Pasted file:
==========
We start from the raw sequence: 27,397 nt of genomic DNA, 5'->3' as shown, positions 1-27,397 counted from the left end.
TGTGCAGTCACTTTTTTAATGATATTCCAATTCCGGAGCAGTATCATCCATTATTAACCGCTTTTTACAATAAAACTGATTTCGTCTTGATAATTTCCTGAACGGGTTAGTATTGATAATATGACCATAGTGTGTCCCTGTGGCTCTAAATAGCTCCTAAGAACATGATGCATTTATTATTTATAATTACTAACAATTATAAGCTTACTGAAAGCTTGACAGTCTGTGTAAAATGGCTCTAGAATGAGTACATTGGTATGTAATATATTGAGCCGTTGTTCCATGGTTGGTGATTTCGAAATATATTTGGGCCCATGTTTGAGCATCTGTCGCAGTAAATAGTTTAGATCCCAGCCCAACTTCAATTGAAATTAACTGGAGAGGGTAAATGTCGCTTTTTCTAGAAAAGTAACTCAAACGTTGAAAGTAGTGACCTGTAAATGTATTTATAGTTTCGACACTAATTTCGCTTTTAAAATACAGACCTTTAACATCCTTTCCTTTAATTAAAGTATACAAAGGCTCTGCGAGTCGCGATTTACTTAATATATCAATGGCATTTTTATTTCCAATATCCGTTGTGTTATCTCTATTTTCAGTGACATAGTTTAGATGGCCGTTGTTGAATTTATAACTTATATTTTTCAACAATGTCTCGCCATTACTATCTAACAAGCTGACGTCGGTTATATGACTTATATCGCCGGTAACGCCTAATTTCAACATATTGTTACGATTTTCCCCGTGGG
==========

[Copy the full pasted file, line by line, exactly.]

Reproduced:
We start from the raw sequence: 27,397 nt of genomic DNA, 5'->3' as shown, positions 1-27,397 counted from the left end.
TGTGCAGTCACTTTTTTAATGATATTCCAATTCCGGAGCAGTATCATCCATTATTAACCGCTTTTTACAATAAAACTGATTTCGTCTTGATAATTTCCTGAACGGGTTAGTATTGATAATATGACCATAGTGTGTCCCTGTGGCTCTAAATAGCTCCTAAGAACATGATGCATTTATTATTTATAATTACTAACAATTATAAGCTTACTGAAAGCTTGACAGTCTGTGTAAAATGGCTCTAGAATGAGTACATTGGTATGTAATATATTGAGCCGTTGTTCCATGGTTGGTGATTTCGAAATATATTTGGGCCCATGTTTGAGCATCTGTCGCAGTAAATAGTTTAGATCCCAGCCCAACTTCAATTGAAATTAACTGGAGAGGGTAAATGTCGCTTTTTCTAGAAAAGTAACTCAAACGTTGAAAGTAGTGACCTGTAAATGTATTTATAGTTTCGACACTAATTTCGCTTTTAAAATACAGACCTTTAACATCCTTTCCTTTAATTAAAGTATACAAAGGCTCTGCGAGTCGCGATTTACTTAATATATCAATGGCATTTTTATTTCCAATATCCGTTGTGTTATCTCTATTTTCAGTGACATAGTTTAGATGGCCGTTGTTGAATTTATAACTTATATTTTTCAACAATGTCTCGCCATTACTATCTAACAAGCTGACGTCGGTTATATGACTTATATCGCCGGTAACGCCTAATTTCAACATATTGTTACGATTTTCCCCGTGGG